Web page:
Make the effort to learn from their critiques. Take time to truly digest what they’re saying. Try out some of their recommendations. If those ideas work, put them in your toolbox. If they don’t work, keep exploring and keep seeking feedback. Join online groups, but stay away from toxic “communities.” Seek out communities that really want to invest in improving others.

10. Find a mentor

This is probably the most important thing you can do. Mentorship is important in every area of life, not just photography. Seek out an individual in your community or organization who you respect and admire. Ask them to take time to review your portfolio, and help you grow.

Feel free to reach out to me. I’m always happy to give you an honest review of your work, photo website or portfolio.

Then, I hope to hear back from you in 12 months, when, hopefully, your work (and my work) will suck a little less.

Master Sgt. Michel Sauret is among one of the most respected and published photojournalists in the U.S. Army Reserve. He is currently serving as a public affairs professional for the 200th Military Police Command, responsible for covering the training, deployment and missions of approximately 14,000 Military Police Soldiers across 36 states and deployed abroad. Sauret is a 2016 “graduate” of the Eddie Adams Workshop, and an independent photography business owner of One Way Street Production since 2010. In 2009, he was named the Army Journalist of the Year Award for his stories and coverage while deployed to Iraq (2008–2009). His stories and photography have won several awards, serving to promote the military, and the Army life to nationwide and international audiences. His work has been published both in print and online by the National Geographic, USA Today, Military Times, Army Times, Stars and Stripes, along with multiple independent military websites, civilian newspapers and dozens of DoD publications. Sauret was born in Rome, Italy, and originally moved to Pittsburgh with his parents and siblings at the age of 10, knowing only a handful of words in English.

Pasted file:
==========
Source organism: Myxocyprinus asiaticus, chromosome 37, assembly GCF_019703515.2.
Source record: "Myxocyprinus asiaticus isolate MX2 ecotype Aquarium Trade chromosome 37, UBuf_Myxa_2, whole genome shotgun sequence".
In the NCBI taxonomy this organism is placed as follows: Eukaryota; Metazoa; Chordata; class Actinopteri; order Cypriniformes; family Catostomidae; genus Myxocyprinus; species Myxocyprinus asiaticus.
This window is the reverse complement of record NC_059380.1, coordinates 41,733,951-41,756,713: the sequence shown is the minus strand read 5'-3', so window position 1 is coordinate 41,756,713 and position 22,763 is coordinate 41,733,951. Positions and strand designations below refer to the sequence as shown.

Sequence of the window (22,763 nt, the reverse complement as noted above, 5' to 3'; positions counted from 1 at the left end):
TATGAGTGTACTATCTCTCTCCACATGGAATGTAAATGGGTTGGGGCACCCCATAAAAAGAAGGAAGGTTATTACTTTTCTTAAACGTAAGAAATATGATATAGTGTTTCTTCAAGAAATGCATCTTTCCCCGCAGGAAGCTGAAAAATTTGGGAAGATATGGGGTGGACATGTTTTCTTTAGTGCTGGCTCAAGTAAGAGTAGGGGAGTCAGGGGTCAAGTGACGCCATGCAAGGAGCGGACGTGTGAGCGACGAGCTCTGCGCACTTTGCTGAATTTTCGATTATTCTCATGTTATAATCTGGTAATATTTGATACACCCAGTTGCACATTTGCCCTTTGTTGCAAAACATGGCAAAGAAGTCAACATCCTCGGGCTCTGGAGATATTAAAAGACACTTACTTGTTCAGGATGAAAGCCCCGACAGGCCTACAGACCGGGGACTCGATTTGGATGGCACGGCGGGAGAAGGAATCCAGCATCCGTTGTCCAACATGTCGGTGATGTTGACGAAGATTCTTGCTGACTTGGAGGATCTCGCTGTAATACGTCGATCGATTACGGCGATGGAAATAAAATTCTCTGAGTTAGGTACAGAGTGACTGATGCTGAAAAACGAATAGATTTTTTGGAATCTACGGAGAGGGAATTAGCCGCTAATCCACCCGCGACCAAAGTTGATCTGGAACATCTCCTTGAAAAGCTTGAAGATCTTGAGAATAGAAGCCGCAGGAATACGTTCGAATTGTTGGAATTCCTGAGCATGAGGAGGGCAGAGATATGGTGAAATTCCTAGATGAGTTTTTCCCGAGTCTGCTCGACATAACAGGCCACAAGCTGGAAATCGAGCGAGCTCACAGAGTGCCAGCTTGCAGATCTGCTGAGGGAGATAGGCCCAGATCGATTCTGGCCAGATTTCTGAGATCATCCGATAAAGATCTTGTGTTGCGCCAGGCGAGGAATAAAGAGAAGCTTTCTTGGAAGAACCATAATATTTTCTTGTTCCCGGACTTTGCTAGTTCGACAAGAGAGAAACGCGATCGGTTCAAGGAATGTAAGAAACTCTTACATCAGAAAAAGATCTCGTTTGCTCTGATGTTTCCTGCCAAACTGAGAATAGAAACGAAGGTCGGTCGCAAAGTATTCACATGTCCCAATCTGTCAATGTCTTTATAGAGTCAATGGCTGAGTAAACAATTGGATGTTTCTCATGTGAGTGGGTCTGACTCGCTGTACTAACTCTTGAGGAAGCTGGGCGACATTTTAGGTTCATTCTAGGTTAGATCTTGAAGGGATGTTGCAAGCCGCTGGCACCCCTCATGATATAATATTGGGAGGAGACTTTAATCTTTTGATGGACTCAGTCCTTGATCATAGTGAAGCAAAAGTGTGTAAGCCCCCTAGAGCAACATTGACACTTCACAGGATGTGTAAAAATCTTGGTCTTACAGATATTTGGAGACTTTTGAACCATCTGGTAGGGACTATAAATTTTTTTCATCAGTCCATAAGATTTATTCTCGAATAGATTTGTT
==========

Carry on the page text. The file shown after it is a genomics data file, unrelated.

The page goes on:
He has published three books of fiction, to include “Amidst Traffic” which won the International Book Awards, and the Indie Excellence Book Awards for Short Stories in 2013. His latest novel, “Jump” was released in May 2016. Sauret reached the grade of E-8 in less than 13 years of service, starting basic combat training as a PV2. He joined the U.S. Army Reserve in September 2002 as a track vehicle mechanic (63Y), but transferred into the public affairs field in 2005, and graduated from the Defense Information School as a 46Q in March 2006. Sauret is married to his wife, Heather, of nine years. Together they have three children: Phoenix, 5; and Asher, 3; and Anakai, 3 months. Follow him on Twitter here